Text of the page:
Below is the link to the NAMI website’s page on CBT. This page elaborates more on the definition of CBT and when it is used as a form treatment.

http://www.nami.org/Content/NavigationMenu/Inform_Yourself/About_Mental_Illness/About_Treatments_and_Supports/Cognitive_Behavioral_Therapy1.htm

One of the ways in which a therapist would help a patient through CBT is to have their patient notice and monitor automatic thoughts (Dobson & Dozois 2010). Below is a video demonstrating the cycle of a negatively – framed automatic thought, the negative thoughts impact on emotion and behavior, and how a therapist can help a patient recognize and change their negative thinking.

I am familiar with the cycle of negative thinking all too well, as I’m sure we all are. It’s human nature to experience negative automatic thinking, perhaps some of us more than others. I find that my yoga practice is useful in helping me notice my thought patterns. It has been within the last 5 years since adopting a regular yoga practice that I have been able to combat my own symptoms of depression. Yoga, a physical, mental, and spiritual discipline, is very similar to cognitive behavioral therapy in that it involves noticing the activity of the mind. In preparing for this blog, I was excited to learn about a form of cognitive therapy called Mindfulness Based Cognitive Therapy (MBCT) created by Jon Kabat-Zinn. MBCT includes yoga, breathing, and meditation. MBCT combines the techniques and theories from Aaron Beck’s CBT approach with the Buddhist concepts of mindfulness. Jon Kabat – Zinn developed a program at the University of Massachusetts Medical School called Mindfulness Based Stress Reduction (MBSR). It is an 8 – week intensive training and is now offered in over 200 medical centers, clinics, hospitals all around the world. Below is a link to the MBSR website if you would like more information about this program. It’s so great to see mindfulness – based programs like this one becoming more accepted and integrated amongst the medical and science communities.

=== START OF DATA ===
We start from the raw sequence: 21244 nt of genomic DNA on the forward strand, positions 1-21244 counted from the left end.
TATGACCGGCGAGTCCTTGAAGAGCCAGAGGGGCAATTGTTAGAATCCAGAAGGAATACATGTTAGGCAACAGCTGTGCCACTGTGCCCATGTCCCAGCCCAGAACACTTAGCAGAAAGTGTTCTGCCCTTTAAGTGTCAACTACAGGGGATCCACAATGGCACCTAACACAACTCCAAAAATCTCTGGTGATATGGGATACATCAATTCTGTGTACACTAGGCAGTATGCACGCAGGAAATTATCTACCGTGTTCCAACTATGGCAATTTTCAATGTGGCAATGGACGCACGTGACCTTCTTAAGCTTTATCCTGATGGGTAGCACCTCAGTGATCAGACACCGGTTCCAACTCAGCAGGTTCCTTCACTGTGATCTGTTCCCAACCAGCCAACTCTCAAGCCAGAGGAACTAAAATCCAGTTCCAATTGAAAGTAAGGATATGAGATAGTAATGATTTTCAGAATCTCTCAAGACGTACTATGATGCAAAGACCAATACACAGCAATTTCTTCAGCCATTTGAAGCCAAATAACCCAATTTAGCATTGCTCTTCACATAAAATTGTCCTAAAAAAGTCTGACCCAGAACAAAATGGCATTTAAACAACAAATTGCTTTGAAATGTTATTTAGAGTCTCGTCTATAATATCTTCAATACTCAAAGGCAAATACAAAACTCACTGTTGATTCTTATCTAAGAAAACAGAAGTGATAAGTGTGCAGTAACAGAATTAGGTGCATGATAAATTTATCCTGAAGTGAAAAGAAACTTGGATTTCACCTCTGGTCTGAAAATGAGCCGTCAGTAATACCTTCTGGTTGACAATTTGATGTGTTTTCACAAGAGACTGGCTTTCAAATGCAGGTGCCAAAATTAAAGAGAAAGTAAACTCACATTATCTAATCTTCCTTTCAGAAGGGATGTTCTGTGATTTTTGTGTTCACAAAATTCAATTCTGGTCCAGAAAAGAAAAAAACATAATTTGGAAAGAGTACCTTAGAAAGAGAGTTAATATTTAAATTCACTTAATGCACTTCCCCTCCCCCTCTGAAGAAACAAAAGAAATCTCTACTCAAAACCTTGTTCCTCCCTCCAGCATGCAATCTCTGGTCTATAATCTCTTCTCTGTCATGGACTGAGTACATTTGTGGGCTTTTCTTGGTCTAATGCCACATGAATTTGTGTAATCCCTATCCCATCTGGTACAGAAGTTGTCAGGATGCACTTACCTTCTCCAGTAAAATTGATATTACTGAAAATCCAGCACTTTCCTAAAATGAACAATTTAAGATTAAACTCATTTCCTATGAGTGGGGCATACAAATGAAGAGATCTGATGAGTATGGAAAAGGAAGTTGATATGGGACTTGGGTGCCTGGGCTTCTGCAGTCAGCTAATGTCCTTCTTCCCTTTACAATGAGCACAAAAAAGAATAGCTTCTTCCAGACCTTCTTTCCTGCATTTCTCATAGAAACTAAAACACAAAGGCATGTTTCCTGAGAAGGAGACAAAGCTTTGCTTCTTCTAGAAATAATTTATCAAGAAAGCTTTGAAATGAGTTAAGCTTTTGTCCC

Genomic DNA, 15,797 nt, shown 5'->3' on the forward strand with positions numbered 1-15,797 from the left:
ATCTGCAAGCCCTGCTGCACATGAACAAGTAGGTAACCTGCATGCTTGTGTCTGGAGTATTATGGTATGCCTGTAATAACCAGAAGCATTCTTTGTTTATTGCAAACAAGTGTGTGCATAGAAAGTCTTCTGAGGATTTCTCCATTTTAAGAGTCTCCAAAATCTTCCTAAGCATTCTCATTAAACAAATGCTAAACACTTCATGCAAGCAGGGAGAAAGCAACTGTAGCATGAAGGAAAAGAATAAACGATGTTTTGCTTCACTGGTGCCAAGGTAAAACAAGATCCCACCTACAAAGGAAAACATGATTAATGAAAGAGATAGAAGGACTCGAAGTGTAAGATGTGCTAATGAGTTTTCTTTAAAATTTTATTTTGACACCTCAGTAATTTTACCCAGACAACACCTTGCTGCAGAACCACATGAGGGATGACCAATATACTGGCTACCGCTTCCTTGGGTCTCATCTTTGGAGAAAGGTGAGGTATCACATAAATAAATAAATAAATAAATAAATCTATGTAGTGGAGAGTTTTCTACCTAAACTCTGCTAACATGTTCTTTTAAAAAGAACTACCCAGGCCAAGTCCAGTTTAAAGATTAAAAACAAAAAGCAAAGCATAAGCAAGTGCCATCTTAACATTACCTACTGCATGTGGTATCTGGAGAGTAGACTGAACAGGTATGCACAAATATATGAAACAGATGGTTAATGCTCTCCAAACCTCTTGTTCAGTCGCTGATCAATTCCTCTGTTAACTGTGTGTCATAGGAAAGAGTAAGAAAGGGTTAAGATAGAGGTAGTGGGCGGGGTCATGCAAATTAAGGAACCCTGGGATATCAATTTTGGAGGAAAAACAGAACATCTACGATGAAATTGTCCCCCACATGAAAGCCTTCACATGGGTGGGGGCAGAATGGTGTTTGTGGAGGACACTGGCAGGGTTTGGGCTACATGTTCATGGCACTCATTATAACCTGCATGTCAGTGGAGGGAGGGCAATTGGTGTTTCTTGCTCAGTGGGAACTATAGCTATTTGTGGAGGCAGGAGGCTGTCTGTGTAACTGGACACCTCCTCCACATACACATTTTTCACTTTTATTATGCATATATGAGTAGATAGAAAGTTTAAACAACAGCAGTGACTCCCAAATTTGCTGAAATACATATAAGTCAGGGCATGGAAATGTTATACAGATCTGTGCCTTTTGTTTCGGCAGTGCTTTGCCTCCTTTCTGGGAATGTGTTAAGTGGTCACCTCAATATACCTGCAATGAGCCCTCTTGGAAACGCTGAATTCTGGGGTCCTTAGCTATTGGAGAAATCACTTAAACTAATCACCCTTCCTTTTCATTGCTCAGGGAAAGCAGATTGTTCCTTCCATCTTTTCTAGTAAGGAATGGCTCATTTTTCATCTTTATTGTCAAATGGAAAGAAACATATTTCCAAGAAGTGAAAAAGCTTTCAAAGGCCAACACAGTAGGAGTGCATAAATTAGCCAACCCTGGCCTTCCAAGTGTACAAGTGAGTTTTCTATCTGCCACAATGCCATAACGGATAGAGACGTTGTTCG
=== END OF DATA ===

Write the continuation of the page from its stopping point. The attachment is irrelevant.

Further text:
http://www.mindfullivingprograms.com/whatMBSR.php

So the question remains, can we change the way we feel by changing the way we think? I am a strong proponent for this theory and according to Aaron Beck research supports this idea. The youtube video below shows a fantastic “meeting of the minds” between Aaron Beck and the Dalai Lama in which they discuss cognitive influence on behavior. Beck talks about the research conducted on people with certain medical disabilities who have negative thoughts about their symptoms versus people with medical disabilities who have positive thoughts about their symptoms. He goes on to state that research shows that those with negative thought patterns towards their own medical condition suffer more than those with positive thoughts. He suggests that those who are able to view pain, for example, as separate from self, have less suffering. Those who see pain as part of themselves endure more suffering. The Dalai Lama suggests that it is helpful to look at negative thoughts or things that cause anger or sadness from a wider perspective, more holistically. He explains that a broader perspective compared to a narrow perspective makes a huge difference in how we feel and that it is very important to view all things as relative, to see both the negative and positive in all things. I hope you enjoy the discussion as much as I do!